NOT LONG AGO in this space we seconded a call from Common Cause Wisconsin for Sen. Alberta Darling — the powerful Republican co-chair of the Joint Finance Committee — to refrain from holding a campaign fund-raising event in the middle of the state budget process. It looked too much like a shakedown of lobbyists and others with an interest in the budget outcome. Darling postponed her event, and we give her credit for doing the right thing.
But, clearly, questionable judgment is a bipartisan affliction.
Sen. Julie Lassa, D-Stevens Point, has scheduled a fund-raising event for June 18, a date also expected to bring the budget process into play. Common Cause has asked Lassa, like Darling, to postpone. We strongly agree.
THESE DAYS, BIG MONEY plays an increasingly vital role in politics. Trying to seek or retain elective office without it has become a near impossibility. Thus, politicians spend an inordinate amount of time chasing the buck.
It is unseemly. And it often gives off a strong whiff of corruption.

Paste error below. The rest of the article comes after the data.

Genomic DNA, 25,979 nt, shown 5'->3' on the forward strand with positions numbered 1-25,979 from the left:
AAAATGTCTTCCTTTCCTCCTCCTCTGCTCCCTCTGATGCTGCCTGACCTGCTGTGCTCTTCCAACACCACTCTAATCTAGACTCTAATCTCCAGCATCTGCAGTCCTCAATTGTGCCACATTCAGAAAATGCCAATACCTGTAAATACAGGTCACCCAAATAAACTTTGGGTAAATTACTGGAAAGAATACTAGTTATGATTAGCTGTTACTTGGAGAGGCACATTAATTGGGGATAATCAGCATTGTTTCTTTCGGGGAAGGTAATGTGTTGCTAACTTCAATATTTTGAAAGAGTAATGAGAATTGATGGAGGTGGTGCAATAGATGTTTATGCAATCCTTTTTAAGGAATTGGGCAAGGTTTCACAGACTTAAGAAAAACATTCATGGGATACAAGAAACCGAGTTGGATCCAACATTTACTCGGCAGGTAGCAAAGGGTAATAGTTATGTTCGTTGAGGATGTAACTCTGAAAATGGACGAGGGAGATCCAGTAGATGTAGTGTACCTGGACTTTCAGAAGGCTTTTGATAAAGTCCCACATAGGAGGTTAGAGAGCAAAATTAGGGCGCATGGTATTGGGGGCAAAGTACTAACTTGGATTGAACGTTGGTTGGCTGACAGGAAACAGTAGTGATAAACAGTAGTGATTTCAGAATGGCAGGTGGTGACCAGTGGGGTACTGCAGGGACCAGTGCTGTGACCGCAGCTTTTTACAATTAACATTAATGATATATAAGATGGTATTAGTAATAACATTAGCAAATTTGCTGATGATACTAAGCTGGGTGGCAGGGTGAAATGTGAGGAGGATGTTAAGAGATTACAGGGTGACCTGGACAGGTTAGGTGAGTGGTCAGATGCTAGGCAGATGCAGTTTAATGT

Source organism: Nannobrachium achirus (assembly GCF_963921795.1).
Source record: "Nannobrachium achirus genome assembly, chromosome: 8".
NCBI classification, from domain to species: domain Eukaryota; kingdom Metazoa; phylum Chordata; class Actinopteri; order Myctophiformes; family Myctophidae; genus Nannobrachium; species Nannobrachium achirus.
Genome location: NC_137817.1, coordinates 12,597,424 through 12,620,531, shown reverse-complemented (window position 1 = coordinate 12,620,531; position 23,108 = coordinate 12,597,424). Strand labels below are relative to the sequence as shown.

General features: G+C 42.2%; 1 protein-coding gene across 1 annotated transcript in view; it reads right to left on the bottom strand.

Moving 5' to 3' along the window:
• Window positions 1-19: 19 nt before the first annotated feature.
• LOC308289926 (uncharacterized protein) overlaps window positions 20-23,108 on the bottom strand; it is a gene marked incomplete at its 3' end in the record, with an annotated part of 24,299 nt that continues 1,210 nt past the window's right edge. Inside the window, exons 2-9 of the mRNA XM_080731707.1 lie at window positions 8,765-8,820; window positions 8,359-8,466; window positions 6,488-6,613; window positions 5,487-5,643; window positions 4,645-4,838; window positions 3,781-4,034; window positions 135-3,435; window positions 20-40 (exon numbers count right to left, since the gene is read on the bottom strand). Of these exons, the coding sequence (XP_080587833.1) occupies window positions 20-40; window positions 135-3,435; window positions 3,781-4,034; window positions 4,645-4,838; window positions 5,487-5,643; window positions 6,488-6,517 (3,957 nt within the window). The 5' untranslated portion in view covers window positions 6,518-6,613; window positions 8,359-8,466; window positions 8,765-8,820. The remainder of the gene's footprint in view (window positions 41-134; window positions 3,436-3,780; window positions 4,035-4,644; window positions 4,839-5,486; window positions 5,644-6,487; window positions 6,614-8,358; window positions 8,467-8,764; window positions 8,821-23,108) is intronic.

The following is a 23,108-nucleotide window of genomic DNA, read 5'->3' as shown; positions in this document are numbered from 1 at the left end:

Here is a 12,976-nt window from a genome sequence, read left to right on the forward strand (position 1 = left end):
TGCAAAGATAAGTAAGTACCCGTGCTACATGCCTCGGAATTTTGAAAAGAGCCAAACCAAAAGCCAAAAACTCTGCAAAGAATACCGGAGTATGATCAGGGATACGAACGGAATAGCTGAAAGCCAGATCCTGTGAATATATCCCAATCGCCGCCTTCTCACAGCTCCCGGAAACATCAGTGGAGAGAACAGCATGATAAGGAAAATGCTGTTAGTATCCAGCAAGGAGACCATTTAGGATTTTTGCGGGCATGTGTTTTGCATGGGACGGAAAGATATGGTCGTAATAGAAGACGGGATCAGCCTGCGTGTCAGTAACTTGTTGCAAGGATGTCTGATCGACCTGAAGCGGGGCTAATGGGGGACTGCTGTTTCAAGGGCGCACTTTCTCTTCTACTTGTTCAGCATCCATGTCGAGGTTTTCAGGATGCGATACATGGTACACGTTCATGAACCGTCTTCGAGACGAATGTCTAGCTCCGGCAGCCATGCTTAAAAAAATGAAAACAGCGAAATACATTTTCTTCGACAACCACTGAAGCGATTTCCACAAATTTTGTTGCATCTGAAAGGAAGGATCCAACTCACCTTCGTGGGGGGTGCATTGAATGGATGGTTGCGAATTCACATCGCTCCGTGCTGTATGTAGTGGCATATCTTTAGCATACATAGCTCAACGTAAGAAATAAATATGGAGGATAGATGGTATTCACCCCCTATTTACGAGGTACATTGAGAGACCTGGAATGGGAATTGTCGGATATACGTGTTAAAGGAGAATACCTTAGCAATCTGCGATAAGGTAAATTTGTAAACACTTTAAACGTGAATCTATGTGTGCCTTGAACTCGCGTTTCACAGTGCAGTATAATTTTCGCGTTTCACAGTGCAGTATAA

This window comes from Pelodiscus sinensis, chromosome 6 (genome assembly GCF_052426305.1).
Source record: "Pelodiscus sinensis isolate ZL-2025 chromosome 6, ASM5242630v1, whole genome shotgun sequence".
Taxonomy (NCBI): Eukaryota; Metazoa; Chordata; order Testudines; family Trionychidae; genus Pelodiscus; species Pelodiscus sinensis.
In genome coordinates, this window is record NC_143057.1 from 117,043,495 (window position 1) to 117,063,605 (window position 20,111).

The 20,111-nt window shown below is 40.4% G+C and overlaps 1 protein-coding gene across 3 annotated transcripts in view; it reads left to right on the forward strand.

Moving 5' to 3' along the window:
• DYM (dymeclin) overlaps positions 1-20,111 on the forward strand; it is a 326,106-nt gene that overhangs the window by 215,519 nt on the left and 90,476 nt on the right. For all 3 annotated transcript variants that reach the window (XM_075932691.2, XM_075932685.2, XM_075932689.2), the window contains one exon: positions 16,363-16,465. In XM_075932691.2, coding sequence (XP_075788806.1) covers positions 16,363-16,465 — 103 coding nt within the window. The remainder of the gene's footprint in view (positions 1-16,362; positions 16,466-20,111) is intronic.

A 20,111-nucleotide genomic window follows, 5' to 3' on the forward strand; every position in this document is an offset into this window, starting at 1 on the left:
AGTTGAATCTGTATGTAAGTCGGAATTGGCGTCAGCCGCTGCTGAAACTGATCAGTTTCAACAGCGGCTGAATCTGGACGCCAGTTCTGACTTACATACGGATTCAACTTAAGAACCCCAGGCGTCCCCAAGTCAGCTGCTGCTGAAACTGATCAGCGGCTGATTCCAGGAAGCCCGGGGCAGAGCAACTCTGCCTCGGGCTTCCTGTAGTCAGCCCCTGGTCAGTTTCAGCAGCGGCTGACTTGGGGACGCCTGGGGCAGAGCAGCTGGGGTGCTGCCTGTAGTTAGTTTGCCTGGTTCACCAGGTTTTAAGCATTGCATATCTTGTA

Meanwhile, the most important piece of legislation each session is the budget. It adopts priorities, sets the state’s direction for the next two years and, most significantly, allocates billions of dollars. Special interests swarm the process like locusts.
Legislative fund-raising in the midst of that should be prohibited, but it’s not in Wisconsin. So citizens must rely on politicians to exercise good judgment.
Most do have enough common sense not to grub for dollars during budget deliberations. And some, like Darling, gather their wits once reminded. We hope Lassa does the same thing. Then, in a more perfect world, legislators would move to close off the option by restricting fund-raising in the budget timeline. We can always hope.